Infant’s souvenir kimono
Figured silk

This infant’s kimono is fairly modern but nevertheless interesting as an example of souvenirs for the domestic population, not international tourists. We know it is a souvenir because the calligraphy on the collar reads Kyo Meisho, or “Famous sight of Kyoto”. Instead of a family crest on the back, it has a flaming jewel, a Buddhist symbol, so it was probably connected with a Buddhist temple.

The designs on the skirt make multiple references to gagaku, the official music of the early imperial court. There is a tsuzumi, or drum, a sho, the vertical bamboo pipes, and the ryuteki, a kind of flute, as well as the headgear traditionally worn by gagaku musicians. Outside the court itself, imperial music was only played at high profile temples and shrines. The instruments and headgear are scattered in a field of traditional Japanese flowers – chrysanthemums, bush clover, maple, bell flowers and lilies, among others. This same kind of design theme can sometimes be seen in old kosode of the military aristocracy.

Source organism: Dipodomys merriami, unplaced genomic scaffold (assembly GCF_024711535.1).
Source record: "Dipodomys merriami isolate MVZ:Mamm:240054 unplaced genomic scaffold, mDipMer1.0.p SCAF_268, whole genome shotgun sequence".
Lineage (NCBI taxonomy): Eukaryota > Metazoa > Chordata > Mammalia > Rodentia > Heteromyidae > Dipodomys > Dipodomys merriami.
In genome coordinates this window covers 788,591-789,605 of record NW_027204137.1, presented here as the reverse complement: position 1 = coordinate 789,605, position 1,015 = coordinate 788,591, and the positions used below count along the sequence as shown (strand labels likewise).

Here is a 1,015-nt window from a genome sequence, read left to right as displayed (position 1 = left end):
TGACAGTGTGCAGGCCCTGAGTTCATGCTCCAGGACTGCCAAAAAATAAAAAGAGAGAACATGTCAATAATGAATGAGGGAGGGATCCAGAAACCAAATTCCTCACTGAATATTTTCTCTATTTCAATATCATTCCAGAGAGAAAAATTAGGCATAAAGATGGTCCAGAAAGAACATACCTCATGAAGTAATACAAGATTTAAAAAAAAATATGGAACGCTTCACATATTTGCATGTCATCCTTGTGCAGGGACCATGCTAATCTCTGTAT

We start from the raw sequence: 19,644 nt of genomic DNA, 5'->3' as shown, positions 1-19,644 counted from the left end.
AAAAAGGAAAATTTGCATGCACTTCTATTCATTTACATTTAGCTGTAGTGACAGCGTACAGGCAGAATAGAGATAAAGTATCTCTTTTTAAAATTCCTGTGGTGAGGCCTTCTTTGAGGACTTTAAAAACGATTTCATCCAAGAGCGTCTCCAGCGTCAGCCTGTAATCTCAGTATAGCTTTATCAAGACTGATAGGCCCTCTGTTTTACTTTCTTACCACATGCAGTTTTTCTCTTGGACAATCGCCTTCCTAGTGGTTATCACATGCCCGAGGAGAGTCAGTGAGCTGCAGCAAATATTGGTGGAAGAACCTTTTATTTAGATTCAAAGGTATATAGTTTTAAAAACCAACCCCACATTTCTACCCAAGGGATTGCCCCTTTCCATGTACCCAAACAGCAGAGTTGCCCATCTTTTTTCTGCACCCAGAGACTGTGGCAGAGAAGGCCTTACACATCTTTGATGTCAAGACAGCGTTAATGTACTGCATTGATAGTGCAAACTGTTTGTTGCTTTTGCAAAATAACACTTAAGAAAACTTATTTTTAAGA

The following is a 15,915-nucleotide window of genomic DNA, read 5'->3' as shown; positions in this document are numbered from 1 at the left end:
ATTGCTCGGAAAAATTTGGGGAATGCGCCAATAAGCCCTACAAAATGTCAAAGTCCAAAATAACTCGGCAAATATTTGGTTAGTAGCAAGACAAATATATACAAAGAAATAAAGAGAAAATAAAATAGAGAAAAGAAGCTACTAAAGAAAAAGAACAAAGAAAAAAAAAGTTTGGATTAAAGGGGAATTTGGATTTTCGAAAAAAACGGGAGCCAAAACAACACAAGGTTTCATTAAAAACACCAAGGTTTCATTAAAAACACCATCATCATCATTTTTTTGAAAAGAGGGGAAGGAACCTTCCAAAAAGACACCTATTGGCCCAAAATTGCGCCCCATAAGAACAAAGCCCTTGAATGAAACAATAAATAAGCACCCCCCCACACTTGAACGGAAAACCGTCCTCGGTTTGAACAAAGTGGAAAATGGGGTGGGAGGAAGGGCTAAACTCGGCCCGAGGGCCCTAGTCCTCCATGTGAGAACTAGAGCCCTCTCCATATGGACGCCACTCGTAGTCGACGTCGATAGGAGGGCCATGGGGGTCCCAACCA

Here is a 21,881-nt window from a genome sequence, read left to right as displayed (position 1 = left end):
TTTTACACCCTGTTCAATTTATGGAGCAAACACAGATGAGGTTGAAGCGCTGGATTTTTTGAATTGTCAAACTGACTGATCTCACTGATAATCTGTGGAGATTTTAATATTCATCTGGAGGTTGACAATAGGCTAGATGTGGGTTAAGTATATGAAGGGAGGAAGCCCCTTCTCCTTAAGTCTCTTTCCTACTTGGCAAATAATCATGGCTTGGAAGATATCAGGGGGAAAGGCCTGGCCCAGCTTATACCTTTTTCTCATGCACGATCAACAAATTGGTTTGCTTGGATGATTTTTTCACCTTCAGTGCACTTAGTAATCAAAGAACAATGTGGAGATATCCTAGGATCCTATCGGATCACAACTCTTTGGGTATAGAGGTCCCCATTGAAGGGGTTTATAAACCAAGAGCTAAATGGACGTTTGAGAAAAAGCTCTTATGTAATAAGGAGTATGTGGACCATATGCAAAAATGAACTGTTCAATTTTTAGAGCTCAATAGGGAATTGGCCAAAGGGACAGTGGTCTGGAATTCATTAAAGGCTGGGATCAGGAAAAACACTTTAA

The white ground and the flaming jewel call to mind Japanese ohenro jackets, which were worn by pilgrims who would visit temples and receive a stamp on their plain jacket for each temple visited. This might be a tongue in cheek play on that theme.

Although this is a souvenir, stenciled and made in multiples for the tourist trade, it was printed on figured silk and given a featherlight silk lining, so unusual care was used in its manufacture, and it was expected to be kept and treasured.